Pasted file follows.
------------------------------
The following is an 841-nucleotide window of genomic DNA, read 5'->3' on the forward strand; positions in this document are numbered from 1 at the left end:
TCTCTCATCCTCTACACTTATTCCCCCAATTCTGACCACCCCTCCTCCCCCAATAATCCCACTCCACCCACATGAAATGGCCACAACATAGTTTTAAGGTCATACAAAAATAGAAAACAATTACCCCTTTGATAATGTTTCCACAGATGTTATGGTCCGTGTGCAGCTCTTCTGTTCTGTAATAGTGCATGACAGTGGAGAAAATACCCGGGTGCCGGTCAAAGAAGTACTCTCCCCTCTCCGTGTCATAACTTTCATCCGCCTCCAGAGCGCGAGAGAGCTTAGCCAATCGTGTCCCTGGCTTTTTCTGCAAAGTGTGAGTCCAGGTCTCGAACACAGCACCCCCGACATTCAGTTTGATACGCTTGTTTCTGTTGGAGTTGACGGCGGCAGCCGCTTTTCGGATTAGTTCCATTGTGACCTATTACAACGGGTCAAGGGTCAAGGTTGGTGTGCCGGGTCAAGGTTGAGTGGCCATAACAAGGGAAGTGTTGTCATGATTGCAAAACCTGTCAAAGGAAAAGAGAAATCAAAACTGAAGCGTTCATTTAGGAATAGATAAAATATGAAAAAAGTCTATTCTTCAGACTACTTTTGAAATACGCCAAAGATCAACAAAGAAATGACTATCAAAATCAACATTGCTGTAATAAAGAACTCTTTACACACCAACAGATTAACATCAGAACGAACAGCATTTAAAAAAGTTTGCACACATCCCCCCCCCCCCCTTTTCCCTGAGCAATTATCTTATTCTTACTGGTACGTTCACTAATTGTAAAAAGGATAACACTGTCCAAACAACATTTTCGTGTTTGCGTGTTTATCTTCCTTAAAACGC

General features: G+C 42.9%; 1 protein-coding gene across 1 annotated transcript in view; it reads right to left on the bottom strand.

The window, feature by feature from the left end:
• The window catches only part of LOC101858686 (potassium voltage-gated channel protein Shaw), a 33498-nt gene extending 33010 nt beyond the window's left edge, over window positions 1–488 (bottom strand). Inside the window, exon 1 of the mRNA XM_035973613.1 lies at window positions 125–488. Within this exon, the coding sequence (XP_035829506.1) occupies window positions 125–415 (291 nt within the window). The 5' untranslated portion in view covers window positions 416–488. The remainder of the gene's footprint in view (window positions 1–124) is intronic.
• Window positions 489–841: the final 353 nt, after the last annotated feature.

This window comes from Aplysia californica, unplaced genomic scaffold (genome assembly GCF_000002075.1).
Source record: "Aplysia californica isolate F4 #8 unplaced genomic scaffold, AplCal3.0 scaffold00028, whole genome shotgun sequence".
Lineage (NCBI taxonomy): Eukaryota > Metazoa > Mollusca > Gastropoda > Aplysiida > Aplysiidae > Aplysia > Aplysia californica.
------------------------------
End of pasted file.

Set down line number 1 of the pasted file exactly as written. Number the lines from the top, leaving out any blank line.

The following is an 841-nucleotide window of genomic DNA, read 5'->3' on the forward strand; positions in this document are numbered from 1 at the left end: